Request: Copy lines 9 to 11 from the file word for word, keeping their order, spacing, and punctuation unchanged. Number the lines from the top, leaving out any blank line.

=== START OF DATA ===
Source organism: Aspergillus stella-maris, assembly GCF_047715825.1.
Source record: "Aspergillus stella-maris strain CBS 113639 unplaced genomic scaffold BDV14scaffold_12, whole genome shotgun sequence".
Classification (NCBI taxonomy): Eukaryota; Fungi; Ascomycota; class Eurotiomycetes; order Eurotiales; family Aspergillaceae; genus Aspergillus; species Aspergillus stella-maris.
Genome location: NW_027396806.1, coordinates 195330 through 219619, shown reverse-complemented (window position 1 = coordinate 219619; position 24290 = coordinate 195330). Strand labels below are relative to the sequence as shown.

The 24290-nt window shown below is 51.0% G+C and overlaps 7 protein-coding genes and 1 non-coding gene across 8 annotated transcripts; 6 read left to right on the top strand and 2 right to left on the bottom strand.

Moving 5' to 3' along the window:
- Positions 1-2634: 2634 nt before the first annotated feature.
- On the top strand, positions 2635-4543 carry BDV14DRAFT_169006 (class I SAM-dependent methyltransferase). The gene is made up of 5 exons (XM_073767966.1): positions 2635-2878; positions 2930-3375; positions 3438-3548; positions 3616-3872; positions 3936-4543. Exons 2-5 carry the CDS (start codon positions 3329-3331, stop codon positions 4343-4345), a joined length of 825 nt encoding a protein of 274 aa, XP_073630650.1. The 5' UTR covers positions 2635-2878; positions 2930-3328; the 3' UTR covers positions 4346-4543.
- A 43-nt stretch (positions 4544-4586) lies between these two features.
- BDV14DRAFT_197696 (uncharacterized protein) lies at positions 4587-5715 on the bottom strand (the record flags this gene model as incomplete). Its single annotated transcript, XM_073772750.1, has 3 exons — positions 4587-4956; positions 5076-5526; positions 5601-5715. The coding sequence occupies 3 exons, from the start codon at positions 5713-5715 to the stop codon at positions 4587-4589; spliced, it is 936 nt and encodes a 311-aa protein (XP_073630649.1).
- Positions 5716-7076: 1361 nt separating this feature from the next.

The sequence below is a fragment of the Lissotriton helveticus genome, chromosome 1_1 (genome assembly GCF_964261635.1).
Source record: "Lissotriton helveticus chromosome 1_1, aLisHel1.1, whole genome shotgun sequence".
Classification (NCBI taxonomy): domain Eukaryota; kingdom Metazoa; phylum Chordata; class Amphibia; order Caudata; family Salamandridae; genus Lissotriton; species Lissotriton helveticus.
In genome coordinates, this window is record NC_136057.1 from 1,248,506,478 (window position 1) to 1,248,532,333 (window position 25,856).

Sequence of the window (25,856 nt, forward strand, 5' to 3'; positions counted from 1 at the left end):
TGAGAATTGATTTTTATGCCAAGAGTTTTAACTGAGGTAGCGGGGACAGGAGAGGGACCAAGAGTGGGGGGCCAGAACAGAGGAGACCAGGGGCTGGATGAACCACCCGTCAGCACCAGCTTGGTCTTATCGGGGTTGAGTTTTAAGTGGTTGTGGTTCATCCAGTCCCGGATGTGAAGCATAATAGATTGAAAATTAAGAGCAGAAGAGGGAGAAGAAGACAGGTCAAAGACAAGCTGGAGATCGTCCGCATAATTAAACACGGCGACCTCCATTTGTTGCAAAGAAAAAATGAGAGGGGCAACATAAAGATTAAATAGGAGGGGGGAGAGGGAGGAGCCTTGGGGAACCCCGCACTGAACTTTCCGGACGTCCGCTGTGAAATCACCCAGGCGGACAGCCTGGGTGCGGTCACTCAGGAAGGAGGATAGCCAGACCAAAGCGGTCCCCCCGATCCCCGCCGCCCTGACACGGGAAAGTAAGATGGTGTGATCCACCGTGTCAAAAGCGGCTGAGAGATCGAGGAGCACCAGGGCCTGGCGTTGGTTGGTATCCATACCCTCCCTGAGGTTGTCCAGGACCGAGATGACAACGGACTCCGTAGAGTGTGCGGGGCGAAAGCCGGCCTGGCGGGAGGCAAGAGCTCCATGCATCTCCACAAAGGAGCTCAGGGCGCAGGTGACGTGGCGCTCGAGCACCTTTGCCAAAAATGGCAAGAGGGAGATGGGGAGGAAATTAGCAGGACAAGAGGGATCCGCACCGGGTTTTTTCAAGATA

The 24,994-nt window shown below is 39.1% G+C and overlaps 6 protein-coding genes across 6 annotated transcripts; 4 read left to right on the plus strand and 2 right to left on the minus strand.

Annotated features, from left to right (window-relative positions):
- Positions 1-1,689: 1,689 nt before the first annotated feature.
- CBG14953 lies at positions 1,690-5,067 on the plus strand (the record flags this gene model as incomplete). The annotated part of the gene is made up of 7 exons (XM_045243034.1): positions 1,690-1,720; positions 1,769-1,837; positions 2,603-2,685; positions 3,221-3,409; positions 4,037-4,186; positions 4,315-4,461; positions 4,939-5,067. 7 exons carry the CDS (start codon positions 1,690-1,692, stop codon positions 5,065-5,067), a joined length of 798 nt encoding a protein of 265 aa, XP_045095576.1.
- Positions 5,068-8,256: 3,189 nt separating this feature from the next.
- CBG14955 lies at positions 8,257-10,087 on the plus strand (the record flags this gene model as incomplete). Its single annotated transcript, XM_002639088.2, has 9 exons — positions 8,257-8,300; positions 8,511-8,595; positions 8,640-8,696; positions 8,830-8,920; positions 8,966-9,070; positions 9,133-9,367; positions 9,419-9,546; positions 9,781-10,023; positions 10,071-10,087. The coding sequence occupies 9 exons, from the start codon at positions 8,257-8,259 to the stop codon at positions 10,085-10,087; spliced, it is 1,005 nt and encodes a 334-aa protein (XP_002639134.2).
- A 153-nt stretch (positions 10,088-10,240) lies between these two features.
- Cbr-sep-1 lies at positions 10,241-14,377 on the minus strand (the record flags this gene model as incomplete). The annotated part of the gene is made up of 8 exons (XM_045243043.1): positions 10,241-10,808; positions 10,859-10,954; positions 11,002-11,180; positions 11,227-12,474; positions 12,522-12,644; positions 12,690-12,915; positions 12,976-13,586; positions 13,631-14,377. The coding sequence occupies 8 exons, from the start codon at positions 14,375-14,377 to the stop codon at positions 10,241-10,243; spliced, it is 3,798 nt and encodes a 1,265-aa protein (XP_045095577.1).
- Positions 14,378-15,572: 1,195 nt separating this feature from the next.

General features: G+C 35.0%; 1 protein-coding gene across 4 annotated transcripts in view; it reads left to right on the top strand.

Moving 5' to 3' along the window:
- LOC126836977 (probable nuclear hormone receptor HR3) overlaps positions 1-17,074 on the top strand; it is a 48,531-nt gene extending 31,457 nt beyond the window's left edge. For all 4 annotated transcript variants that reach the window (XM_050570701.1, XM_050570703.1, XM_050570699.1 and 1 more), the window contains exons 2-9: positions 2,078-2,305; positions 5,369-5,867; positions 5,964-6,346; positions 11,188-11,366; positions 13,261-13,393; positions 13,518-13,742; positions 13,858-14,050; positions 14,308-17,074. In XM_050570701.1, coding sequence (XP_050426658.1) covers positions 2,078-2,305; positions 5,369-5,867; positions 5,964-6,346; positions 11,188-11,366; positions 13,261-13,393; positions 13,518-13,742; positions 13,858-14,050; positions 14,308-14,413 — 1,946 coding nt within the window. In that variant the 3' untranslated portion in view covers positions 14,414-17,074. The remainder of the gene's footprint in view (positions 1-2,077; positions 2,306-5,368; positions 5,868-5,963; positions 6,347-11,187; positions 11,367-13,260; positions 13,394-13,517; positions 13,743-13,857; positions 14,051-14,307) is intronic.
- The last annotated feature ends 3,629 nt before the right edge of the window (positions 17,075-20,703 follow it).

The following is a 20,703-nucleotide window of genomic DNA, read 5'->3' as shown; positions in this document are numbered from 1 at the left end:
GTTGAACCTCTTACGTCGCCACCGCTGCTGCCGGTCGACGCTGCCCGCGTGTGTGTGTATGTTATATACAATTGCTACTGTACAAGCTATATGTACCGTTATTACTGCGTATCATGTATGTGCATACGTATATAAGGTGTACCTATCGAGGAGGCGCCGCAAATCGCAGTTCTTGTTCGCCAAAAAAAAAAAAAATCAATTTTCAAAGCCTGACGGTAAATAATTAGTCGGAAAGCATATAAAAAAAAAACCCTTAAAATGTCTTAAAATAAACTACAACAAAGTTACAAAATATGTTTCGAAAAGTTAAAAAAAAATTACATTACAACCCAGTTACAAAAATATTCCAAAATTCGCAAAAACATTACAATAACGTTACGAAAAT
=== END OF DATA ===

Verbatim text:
- A 43-nt stretch (positions 4544-4586) lies between these two features.
- BDV14DRAFT_197696 (uncharacterized protein) lies at positions 4587-5715 on the bottom strand (the record flags this gene model as incomplete). Its single annotated transcript, XM_073772750.1, has 3 exons — positions 4587-4956; positions 5076-5526; positions 5601-5715. The coding sequence occupies 3 exons, from the start codon at positions 5713-5715 to the stop codon at positions 4587-4589; spliced, it is 936 nt and encodes a 311-aa protein (XP_073630649.1).
- Positions 5716-7076: 1361 nt separating this feature from the next.